By ANNA WELLS, Executive Editor, Industrial Maintenance & Plant Operation (IMPO)
I wasn’t familiar with the term “jump the shark” until just a few years ago.
For those of you not “in the know,” jumping the shark is when something hits a point past its prime culturally, and anyone with a hipster bone in their body becomes collectively “over it.” The phrase itself is actually pretty cleverly derived. In 1977, the television show Happy Days featured an episode where Henry Winkler’s character Fonzie showcases his bravery by dramatically water ski jumping (in swim trunks and trademark leather jacket) over a shark. While the show went on for another seven seasons, this pivotal point was universally noted as the moment the show lost plot credibility and spurred its slow decline in popularity. When The Fonz jumped the shark, so did Happy Days.
Now fast-forward 30+ years, add the Web and a vastly expanded host of multimedia, and shake well. Suddenly the “best if used by” date is always today, and everything seems susceptible to jumping the shark. Remember America Online anyone? Chat rooms? Yeah … me, too. Barely …
Working in media, we hear it non-stop: Wikipedia? Dead. Twitter? Over. Facebook? Rotting, according to Wired.com. The recent Wired article, titled “By The Numbers: Do We Have Facebook Fatigue?” assesses the rates of new accounts in June compared to May, and the numbers appear to plummet.
I’ll be honest: When my mom and dad joined Facebook, I cringed internally and then solemnly vowed to them that I would never be their “friends.” But when my 11-year-old cousin joined, I saw blood in the water. The sharks would be here soon …
Yet the other, more rational side of me — the one that doesn’t try so hard to be cool anymore — tunes out this whole debate as much as possible. If you read enough technology blogs, you’ll know that nothing is universally accepted. And maybe I don’t want to be one of those obsessive number munchers, binoculars in-hand, staring out to sea, looking for the circling fins.
My ultimate conclusion here is that keeping up with the tech-savvy Jones’ can be an endless diversion. Instead of trying to understand how popular a particular device, network or service is, we should be thinking about how valuable it is for us. Just because something is the latest and greatest doesn’t mean it’s a good fit for our personal lives or our businesses.
When I got my first BlackBerry, it took me almost a year of paying inflated rates for an enterprise plan before I realized that I actually HATED getting my work e-mails direct to my mobile on the weekends. Good or bad, it was a personal conflict that I wish I’d had the foresight to identify in advance. But everybody else had a BlackBerry, so I just assumed it was what I needed, not really thinking about whether it was something that fit the variables of my lifestyle or performed a service that I actually wanted.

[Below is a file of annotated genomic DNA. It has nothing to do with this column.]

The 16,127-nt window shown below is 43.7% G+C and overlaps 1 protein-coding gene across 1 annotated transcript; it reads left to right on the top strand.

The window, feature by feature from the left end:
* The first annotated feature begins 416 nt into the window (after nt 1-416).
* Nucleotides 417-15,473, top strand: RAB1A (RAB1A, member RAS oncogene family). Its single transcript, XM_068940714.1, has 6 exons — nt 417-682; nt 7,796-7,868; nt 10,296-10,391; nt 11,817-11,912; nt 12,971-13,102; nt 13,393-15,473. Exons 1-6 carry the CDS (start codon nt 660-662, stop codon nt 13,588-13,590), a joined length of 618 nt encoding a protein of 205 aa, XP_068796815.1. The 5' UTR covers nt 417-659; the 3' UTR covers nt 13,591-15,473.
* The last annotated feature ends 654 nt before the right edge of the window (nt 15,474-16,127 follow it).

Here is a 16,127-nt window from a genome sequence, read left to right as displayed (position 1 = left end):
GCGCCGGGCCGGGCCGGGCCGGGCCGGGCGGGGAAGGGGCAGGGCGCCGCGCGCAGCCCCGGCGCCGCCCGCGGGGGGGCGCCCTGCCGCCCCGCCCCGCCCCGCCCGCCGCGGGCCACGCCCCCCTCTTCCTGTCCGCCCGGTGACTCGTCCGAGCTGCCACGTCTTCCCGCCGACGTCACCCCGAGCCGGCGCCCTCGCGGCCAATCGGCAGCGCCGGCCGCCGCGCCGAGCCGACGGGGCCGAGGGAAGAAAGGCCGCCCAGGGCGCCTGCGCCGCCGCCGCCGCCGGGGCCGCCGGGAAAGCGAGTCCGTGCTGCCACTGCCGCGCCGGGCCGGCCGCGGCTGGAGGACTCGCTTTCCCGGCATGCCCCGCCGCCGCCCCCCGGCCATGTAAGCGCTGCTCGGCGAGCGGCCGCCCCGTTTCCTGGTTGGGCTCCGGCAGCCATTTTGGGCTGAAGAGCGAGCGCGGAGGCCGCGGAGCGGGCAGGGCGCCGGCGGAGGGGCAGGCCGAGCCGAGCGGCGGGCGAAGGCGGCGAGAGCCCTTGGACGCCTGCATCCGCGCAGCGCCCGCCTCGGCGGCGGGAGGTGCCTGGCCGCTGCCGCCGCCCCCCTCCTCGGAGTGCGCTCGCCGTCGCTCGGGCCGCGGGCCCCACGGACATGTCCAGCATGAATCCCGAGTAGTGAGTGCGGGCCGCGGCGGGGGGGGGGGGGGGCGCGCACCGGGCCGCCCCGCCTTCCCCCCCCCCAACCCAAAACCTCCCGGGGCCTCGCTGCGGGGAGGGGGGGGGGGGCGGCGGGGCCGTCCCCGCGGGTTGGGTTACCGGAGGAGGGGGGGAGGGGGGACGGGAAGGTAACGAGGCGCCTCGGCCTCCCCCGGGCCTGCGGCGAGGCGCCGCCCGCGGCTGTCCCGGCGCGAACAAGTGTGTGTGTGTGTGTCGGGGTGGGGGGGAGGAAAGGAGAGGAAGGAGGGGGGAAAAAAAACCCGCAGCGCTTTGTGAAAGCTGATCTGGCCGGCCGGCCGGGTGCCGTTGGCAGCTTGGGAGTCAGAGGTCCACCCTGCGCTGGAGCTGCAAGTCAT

This is not to say that keeping a close eye on technology is not recommended. If all of your competitors have ERP or MRP systems, by all means — look into it. There is a lot of really valuable stuff out there that can be instrumental in keeping operational and quality control issues at bay. But there are also lots of questions you need to ask yourself about what you need from a service provider. It’s also critical for you to ensure that your goals, timeline, and support structure are in place.
And whether the Twitters and the Facebooks of the Web all stick around for the long-term remains to be seen. But the question we should be asking ourselves is why we use them. For us, Twitter actually seems to be a great way to post news items throughout the day to a very targeted group of manufacturing readers who may not be frequent visitors to our website. But not all social media has been a good fit for us.
Technology and the Web have a lot to offer, but you can easily drown in it if you don’t know what it is that you need. Just be sure to know the waters before you try to navigate them … and I’d suggest a life jacket over a leather one. Some things only work on The Fonz.
Do you agree that everything in our Internet-fueled world is susceptible to “jumping the shark?” What else can we do as consumers to separate the good from the bad? Let me know your thoughts at email@example.com.